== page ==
@David_R8 as @Johnwa said I have had good luck with clamping in the vise and heating to a good orange temp and then using a suitable size beater to force the steel to the 90 that I required. You may have success with making some jaws for your vise that have a perfect 90 to get the steel as perfect as possible. Alternatively getting things jigged up and tig welding on the tab may have been a better option.
I'll see if I can get the vertical bit more vertical with with use of fire. I may end up cutting it off and making a new tab.
@RobinHood thanks for that suggestion. I was wondering if scoring it might help.
 

ShawnR

Well-Known Member
Premium Member
@David_R8 Thanks for working out the details....:D By the time I get to this, you should have a complete build manual in this thread! ;)

Since I decided to follow you down this trail, I finally forced myself to put some time into FreeCAD. I can now punch holes in flat material! I figure no use building the CNC plasma cutter if I cannot control it....or rather,draw a picture of a piece of materials with holes in it....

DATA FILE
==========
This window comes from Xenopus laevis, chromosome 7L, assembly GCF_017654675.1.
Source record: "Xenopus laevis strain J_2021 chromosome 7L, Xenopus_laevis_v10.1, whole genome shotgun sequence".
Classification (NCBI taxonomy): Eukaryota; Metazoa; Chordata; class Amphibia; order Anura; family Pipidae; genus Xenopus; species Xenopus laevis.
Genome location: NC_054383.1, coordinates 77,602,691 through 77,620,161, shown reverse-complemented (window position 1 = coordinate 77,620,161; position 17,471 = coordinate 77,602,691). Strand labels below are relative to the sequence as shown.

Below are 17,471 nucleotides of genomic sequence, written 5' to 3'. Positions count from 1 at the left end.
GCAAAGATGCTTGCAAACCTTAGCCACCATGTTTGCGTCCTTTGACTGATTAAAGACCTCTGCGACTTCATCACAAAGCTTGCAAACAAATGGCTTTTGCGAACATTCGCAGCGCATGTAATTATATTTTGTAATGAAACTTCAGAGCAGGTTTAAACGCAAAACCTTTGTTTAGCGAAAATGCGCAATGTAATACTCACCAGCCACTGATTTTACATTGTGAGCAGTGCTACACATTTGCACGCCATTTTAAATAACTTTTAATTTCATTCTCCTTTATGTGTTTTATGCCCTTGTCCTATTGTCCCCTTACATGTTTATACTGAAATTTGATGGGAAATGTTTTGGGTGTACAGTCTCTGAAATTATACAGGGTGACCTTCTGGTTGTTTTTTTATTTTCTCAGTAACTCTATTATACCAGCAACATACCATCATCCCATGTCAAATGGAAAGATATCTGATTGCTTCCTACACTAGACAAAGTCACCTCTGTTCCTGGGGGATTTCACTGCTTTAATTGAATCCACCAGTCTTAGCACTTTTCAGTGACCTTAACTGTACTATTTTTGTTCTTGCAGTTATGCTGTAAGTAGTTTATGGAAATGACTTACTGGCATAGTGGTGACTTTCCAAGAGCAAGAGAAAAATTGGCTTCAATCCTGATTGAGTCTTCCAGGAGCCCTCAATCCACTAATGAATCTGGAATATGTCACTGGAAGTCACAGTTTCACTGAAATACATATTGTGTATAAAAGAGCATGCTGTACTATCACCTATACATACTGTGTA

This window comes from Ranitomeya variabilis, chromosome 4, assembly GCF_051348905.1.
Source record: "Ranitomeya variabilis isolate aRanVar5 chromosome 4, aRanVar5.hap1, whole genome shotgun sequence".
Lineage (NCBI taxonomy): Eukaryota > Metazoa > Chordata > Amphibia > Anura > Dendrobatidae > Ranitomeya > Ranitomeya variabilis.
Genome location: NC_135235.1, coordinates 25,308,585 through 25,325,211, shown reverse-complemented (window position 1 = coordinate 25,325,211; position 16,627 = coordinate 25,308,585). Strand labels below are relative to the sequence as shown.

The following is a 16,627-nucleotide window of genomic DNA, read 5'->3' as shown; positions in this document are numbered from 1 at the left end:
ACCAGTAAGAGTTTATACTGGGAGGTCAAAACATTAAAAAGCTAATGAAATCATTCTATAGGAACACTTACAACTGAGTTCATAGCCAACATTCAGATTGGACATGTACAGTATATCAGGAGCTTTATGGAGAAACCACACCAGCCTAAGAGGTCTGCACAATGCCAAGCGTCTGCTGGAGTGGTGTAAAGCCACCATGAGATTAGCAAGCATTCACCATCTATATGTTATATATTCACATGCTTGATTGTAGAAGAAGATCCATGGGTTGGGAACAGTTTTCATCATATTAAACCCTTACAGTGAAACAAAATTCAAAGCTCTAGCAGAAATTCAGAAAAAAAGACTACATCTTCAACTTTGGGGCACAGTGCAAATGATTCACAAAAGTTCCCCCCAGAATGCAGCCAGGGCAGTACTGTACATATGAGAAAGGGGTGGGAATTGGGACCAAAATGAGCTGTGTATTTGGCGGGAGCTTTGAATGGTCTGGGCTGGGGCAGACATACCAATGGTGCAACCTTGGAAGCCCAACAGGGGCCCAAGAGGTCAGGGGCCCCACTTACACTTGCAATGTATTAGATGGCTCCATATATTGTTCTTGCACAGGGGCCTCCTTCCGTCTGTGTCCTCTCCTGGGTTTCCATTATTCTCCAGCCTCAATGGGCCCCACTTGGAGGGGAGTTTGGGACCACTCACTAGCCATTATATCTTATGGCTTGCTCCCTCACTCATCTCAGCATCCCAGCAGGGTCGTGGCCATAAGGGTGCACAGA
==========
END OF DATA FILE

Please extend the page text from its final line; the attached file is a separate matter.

Attachments

David_R8

Scrapper of metal
Premium Member
@David_R8 Thanks for working out the details....:D By the time I get to this, you should have a complete build manual in this thread! ;)

Since I decided to follow you down this trail, I finally forced myself to put some time into FreeCAD. I can now punch holes in flat material! I figure no use building the CNC plasma cutter if I cannot control it....or rather,draw a picture of a piece of materials with holes in it....
Good work!
I looked at FreeCAD but I’d already invested a bunch of time into Fusion 360.
I’m exploring new machine control software from OpenBuilds.
https://software.openbuilds.com/

Sent from my iPhone using Tapatalk
 
Last edited:
another method for accurate bends, should you have a hyd press available. I have used mine (20 T) several times to bend light or heavy (up to 1/2" thick) metal very accurately with judicious placement of sharp edged flat iron to use as bend starters. It seems that if the bend is started in the right place, continuation to finish is easy.
 

David_R8

Scrapper of metal
Premium Member
another method for accurate bends, should you have a hyd press available. I have used mine (20 T) several times to bend light or heavy (up to 1/2" thick) metal very accurately with judicious placement of sharp edged flat iron to use as bend starters. It seems that if the bend is started in the right place, continuation to finish is easy.